For Au(110), the water-substrate interaction is a little less strong than the water-water interaction, thus making this gold surface slightly hydrophobic. In addition, Au(110) forms a corrugated pattern when in an ultrahigh vacuum that leaves it looking like a farmer’s field that has recently been plowed. The team observed that the first water monolayer adsorbed on this surface with rows of water molecules aligning with the surface’s furrows and ridges. The molecules in the furrows had one hydrogen atom pointing toward the surface, forming a weak bond—an “H-down” configuration observed on many hydrophilic surfaces. The molecules on top of the ridges adsorbed largely parallel to the surface. Viewed from above, this monolayer film has a hexagonal arrangement reminiscent of a single layer in bulk crystalline ice, despite the corrugation of the substrate. However, unlike a layer from crystalline ice, this monolayer presented few binding sites for any water molecules attempting to adsorb on top of it.
When more water was added to the surface, the first monolayer was forced to adapt. For two-layer films, the team observed a significant rearrangement of the hydrogen-bonding network in the film and the emergence of a close analog of the BHI structure found on flat, hydrophobic surfaces (Fig. 1). While one out of every four molecules in the furrows retained the H-down configuration, the rest flipped into an “H-up” configuration to bind to water molecules in the layer above. For molecules in the second layer, most molecules also had four hydrogen bonds, with only a few having binding sites available for any additional water layers. Unlike previous results, this BHI was corrugated to conform to the substrate. To investigate the commonness of BHI formation, the team also imaged water layers on an Au(100) surface, which is flatter and more hydrophobic than Au(110). Again, the BHI was observed with only slight differences that could be traced to the influence of the substrate.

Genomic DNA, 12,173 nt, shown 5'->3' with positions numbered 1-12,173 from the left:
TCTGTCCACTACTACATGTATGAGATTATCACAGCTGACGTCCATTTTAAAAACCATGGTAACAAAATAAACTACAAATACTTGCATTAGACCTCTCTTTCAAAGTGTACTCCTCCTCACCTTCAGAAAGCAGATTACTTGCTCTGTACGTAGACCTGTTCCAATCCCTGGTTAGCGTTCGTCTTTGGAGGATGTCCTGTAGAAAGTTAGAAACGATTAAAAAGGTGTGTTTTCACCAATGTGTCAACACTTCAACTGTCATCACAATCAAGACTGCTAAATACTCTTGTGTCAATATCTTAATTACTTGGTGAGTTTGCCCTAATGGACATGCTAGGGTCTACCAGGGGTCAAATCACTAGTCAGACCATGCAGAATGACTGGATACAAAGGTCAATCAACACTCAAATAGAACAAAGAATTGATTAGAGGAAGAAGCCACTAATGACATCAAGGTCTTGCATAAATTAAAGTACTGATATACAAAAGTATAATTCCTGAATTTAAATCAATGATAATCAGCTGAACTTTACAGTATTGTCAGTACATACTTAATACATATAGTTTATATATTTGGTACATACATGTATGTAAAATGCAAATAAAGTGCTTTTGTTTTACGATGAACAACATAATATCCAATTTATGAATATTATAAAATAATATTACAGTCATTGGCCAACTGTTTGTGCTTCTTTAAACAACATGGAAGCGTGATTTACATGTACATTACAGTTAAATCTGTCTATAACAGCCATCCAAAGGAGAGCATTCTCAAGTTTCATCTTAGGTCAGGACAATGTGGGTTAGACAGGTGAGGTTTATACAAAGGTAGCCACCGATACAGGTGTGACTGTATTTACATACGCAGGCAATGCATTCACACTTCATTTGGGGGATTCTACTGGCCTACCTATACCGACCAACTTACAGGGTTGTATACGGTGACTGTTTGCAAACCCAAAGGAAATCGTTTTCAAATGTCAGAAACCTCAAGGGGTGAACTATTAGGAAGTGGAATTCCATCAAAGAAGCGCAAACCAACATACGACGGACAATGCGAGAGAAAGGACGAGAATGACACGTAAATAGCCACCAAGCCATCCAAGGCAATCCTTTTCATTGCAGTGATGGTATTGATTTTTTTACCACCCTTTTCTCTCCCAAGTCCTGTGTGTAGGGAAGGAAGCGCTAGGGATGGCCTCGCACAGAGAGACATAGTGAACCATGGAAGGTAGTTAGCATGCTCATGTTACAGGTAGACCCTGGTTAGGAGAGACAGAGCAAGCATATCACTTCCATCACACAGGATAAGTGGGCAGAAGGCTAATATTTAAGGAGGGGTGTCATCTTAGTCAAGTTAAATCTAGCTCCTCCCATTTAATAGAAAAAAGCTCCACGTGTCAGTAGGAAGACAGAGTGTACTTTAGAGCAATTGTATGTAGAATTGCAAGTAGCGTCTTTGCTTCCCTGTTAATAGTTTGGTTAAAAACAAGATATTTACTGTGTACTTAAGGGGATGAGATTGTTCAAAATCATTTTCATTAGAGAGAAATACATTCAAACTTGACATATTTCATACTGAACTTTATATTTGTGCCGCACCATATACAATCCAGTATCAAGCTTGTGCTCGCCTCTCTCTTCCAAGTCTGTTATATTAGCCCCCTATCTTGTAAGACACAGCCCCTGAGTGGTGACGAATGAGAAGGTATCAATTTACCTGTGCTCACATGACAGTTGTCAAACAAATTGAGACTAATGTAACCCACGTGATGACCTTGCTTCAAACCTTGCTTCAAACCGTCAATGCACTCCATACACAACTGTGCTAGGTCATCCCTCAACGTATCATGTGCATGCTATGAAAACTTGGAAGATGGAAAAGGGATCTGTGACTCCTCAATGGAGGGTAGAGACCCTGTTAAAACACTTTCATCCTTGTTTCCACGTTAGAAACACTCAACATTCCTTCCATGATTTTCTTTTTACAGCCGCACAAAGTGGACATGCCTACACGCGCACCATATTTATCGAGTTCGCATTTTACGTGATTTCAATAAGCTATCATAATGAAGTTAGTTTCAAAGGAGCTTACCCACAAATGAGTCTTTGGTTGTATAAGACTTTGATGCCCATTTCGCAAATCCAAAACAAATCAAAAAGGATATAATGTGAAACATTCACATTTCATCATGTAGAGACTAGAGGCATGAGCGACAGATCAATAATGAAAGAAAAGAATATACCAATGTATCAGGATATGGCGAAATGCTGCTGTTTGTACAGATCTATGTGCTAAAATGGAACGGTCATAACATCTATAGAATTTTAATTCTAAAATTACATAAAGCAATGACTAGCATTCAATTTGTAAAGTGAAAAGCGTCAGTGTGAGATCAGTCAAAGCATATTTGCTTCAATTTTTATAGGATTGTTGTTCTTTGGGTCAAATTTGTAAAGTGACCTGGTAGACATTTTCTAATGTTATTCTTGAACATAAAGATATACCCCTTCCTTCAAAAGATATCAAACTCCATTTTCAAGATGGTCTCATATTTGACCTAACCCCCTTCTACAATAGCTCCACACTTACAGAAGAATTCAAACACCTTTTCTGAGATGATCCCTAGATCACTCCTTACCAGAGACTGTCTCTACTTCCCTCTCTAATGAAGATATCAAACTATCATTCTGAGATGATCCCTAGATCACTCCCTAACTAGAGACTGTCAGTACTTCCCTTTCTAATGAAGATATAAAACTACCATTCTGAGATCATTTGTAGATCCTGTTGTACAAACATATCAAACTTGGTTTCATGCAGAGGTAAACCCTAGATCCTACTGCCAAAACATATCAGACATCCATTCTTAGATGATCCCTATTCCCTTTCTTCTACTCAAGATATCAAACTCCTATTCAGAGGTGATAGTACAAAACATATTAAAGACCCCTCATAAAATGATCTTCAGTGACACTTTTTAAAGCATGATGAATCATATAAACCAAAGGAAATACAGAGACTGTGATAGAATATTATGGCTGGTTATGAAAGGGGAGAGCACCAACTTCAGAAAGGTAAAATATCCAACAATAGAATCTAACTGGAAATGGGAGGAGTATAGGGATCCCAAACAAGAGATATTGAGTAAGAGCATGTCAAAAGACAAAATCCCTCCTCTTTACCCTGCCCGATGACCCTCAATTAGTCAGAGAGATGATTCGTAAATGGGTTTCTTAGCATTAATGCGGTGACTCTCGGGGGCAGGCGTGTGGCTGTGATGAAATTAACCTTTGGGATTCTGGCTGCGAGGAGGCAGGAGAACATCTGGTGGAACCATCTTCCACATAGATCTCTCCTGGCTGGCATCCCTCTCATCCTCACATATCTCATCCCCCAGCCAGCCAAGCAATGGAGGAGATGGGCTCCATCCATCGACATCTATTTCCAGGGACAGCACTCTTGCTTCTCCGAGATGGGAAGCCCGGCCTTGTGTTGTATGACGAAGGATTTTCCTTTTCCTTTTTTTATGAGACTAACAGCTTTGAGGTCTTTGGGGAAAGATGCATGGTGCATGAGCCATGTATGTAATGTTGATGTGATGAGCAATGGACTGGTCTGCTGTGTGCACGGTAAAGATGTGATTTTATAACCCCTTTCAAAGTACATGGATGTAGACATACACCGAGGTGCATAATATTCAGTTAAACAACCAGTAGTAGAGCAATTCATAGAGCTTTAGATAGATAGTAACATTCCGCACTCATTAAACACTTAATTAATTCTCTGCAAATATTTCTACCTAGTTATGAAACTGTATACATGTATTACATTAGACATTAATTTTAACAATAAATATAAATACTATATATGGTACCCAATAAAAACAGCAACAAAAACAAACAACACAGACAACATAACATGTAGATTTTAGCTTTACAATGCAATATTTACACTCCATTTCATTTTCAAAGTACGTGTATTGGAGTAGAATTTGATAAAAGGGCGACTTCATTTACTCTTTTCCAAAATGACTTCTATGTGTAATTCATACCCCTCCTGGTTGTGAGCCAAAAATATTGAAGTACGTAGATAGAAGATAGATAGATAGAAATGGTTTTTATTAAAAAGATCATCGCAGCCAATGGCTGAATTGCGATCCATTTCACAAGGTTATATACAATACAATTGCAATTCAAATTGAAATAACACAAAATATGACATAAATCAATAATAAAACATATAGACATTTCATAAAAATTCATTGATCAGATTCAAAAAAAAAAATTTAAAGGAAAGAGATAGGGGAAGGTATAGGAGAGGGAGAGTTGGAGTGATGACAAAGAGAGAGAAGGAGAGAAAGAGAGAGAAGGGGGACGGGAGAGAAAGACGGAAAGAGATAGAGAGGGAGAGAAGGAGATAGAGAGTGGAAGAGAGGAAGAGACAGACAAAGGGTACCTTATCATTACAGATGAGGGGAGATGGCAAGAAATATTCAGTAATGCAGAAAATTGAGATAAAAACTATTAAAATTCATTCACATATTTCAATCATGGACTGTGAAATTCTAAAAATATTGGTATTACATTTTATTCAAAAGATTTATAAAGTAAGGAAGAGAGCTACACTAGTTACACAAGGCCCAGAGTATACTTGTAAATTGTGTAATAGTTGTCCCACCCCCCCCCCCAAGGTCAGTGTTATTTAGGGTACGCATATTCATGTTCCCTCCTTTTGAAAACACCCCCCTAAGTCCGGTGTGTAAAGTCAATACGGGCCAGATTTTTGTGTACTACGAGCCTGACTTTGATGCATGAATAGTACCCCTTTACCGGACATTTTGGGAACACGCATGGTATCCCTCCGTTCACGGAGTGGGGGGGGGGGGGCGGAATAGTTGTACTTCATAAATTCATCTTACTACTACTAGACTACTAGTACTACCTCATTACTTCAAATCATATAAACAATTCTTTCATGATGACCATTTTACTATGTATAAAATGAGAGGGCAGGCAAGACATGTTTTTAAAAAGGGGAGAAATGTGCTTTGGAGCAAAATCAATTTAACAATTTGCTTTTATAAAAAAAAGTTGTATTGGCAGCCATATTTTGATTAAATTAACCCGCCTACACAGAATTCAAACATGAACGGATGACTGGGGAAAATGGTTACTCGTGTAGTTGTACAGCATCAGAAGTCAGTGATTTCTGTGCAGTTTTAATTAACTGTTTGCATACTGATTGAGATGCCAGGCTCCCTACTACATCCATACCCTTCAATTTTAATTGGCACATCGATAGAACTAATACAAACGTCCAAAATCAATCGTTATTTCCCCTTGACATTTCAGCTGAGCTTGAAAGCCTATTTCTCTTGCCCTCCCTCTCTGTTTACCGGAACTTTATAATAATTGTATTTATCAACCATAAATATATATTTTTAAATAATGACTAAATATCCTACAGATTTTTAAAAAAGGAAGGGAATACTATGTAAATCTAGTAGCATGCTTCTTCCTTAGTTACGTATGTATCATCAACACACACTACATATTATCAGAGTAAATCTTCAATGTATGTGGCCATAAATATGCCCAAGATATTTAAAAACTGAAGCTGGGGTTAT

The formation of BHI even in nonideal circumstances suggests that this structural motif for water at interfaces will play a bigger role than previously anticipated. The new results will also help researchers who are investigating water by providing them with benchmarks against which future simulation results can be checked. However, much work remains to be done. A key deficit in our understanding of the structure of water at interfaces remains how to connect the exquisitely detailed measurements of model systems with real-world applications that involve dirty surfaces with multilayers of water at higher temperatures. Progress on this front has been slow, but new experimental techniques and advances in theory, modeling, and simulation are all encouraging [7, 8].
- N. Giovambattista et al., “Hydrophobicity of protein surfaces: Separating geometry from chemistry,” Proc. Natl. Acad. Sci. U.S.A. 105, 2274 (2008).
- A. Hodgson and S. Haq, “Water adsorption and the wetting of metal surfaces,” Surf. Sci. Rep. 64, 381 (2009).
- P. Yang et al., “Robustness of bilayer hexagonal ice against surface symmetry and corrugation,” Phys. Rev. Lett. 129, 046001 (2022).
- K. Koga et al., “Freezing of confined water: A bilayer ice phase in hydrophobic nanopores,” Phys. Rev. Lett. 79, 5262 (1997).
- G. A. Kimmel et al., “No confinement needed: Observation of a metastable hydrophobic wetting two-layer ice on graphene,” J. Am. Chem. Soc. 131, 12838 (2009).
- D. Stacchiola et al., “Water nucleation on gold: Existence of a unique double bilayer,” J. Phys. Chem. C 113, 15102 (2009).
- J. J. Velasco-Velez et al., “The structure of interfacial water on gold electrodes studied by x-ray absorption spectroscopy,” Science 346, 831 (2014).
- J. Chen et al., “Two dimensional ice from first principles: Structures and phase transitions,” Phys. Rev. Lett. 116, 025501 (2016).